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British Compressions Lead to 'Bedlam'

Rob Kyff on

We often think of the Brits as being "veddy, veddy" precise in their pronunciation. But, truth be told, they gleefully lop entire syllables from words, pronouncing "immediately" as "meejutly" and "necessary" as "nessree."

I was first gobsmacked by "Britclip" during a visit to London when I asked a native chap for directions to the "Marylebone" neighborhood. After hesitating, he blurted, "Oh, you mean Mb'n!"

Blimey! -- which, by the way, is a contraction of "God blind me!"

Indeed, we Yanks have inherited the compressed pronunciations of places such as Worcester ("Wooster") and Gloucester ("Glouster") in Massachusetts, and of Marlborough and Norwich in Connecticut, which sometimes become "Marble" and "Nor'ich," especially after a few drinks.

Brit-clip has also produced three fascinating words:

--Bedlam: A priory for the order of St. Mary of Bethlehem, founded in London in 1247, eventually became the Hospital of St. Mary of Bethlehem, which, by the 1500s, was serving as an asylum for the insane.

Londoners gradually shortened the hospital's name to "Bethleem," then eventually to "Bedlam." The hospital was so notorious for the wild behavior of its inmates that, by the 1600s, "bedlam" had become a general term for any scene of chaos.

--Tawdry: During the seventh century, Etheldreda, the queen of Northumbria in England, fled her abusive husband to dedicate her life to helping the poor. She died of a throat tumor, which she attributed to her passion for wearing necklaces and scarves as a young girl.

 

Etheldreda was soon canonized, and the Brits, shortening her name to "Audrey," honored her with an annual festival. There they recognized her fondness for neckwear by selling a scarf called "St. Audrey's lace," eventually clipped to "tawdry lace."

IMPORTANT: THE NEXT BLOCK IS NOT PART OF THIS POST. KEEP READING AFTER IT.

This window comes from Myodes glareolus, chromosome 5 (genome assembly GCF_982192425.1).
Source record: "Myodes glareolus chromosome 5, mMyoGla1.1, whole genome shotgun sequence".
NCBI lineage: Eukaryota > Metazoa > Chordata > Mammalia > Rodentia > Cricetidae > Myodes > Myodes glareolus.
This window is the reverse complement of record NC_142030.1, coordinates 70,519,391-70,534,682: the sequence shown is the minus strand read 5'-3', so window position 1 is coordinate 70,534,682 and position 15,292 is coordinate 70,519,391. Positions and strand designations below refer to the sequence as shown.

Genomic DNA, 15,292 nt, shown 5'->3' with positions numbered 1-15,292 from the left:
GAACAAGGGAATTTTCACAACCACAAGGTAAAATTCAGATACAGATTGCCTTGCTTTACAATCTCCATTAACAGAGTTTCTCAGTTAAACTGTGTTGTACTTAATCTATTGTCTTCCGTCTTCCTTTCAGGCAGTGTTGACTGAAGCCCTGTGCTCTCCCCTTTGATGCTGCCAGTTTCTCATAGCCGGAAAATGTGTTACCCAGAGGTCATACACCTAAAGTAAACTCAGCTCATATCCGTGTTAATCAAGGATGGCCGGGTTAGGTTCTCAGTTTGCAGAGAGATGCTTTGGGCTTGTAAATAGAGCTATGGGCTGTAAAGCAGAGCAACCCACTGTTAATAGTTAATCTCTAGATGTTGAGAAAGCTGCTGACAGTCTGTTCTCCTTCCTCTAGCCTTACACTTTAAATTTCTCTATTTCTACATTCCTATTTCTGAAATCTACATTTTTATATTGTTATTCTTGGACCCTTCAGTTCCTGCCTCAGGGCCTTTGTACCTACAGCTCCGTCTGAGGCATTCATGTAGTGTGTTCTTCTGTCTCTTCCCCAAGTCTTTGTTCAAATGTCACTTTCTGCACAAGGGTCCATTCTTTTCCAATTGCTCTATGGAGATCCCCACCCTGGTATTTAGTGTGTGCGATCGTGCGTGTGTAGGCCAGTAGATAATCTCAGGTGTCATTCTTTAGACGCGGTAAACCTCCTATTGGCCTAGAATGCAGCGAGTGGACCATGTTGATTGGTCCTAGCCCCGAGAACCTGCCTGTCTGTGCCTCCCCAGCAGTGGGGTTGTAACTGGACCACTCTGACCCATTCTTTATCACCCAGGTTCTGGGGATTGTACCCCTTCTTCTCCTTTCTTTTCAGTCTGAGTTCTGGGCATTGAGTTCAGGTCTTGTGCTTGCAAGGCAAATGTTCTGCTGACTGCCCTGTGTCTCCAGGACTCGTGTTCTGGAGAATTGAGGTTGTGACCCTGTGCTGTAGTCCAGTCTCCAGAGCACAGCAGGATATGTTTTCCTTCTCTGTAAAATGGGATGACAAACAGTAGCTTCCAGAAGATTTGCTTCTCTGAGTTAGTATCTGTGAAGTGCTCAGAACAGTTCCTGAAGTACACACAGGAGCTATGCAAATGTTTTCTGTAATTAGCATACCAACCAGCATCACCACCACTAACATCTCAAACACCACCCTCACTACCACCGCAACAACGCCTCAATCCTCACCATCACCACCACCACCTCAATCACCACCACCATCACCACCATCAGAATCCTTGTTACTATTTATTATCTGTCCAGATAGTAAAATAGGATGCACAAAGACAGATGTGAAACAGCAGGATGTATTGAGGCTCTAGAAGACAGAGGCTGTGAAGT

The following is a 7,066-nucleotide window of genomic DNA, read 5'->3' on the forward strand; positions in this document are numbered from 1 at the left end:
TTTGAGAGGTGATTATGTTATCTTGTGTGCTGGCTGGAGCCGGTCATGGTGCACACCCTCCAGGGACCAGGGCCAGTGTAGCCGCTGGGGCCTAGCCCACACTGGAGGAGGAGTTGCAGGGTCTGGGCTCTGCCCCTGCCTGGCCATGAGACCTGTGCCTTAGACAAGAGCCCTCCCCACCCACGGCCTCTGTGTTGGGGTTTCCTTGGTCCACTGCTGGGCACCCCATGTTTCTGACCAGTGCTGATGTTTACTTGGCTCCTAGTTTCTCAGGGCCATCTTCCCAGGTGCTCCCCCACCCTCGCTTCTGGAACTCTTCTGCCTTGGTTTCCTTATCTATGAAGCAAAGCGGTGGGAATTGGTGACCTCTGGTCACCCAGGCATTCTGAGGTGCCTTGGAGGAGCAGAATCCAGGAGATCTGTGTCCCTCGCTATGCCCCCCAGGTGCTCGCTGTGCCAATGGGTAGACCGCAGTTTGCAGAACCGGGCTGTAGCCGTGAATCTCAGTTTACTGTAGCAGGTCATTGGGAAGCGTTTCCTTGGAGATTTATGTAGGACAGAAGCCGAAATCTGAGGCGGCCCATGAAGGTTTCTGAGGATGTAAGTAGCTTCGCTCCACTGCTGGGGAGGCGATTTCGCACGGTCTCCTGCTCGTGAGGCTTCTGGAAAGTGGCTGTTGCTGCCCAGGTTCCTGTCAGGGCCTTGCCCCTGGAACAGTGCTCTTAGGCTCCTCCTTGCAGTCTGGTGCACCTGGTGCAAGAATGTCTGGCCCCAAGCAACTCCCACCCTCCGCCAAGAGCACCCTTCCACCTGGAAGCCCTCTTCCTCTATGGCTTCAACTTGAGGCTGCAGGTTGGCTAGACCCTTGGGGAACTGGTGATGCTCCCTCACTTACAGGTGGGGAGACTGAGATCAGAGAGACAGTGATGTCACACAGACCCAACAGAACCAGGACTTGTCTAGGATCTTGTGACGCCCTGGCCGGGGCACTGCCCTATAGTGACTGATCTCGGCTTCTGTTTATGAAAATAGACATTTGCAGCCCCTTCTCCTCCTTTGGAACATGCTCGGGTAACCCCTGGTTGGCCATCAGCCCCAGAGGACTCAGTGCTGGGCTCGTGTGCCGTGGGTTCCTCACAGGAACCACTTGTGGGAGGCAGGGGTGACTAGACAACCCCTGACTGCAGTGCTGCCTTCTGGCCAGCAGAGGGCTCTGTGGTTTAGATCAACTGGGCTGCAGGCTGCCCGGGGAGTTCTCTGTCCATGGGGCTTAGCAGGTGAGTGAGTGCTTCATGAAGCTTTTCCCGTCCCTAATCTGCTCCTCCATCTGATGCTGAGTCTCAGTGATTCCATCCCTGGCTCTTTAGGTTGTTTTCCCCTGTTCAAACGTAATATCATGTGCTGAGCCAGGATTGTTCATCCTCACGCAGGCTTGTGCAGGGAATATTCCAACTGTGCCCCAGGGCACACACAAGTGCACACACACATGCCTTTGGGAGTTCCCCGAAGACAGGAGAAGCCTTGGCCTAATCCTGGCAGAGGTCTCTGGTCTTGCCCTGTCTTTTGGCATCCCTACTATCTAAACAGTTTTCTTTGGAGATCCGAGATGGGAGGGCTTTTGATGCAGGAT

Originally "tawdry" meant "refined." But when unscrupulous, make-a-buck vendors began selling cheesy knock-offs of the scarves, "tawdry" acquired its present meaning of "cheap and gaudy in appearance and quality."

--Maudlin: In the Bible, Mary Magdalene is portrayed as a reformed sinner who washed Jesus' feet with her tears of repentance and wept over his body.

During the Middle Ages, European images of Mary Magdalene usually showed her weeping, so her name, shortened to "maudlin," came to mean "tearful, lachrymose," and eventually "effusively sad or full of self-pity; excessively sentimental."

A sob story, indeed.

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Rob Kyff, a teacher and writer in West Hartford, Conn., invites your language sightings. Send your reports of misuse and abuse, as well as examples of good writing, via e-mail to Wordguy@aol.com or by regular mail to Rob Kyff, Creators Syndicate, 737 3rd Street, Hermosa Beach, CA 90254.

Copyright 2017 Creators Syndicate Inc.
 

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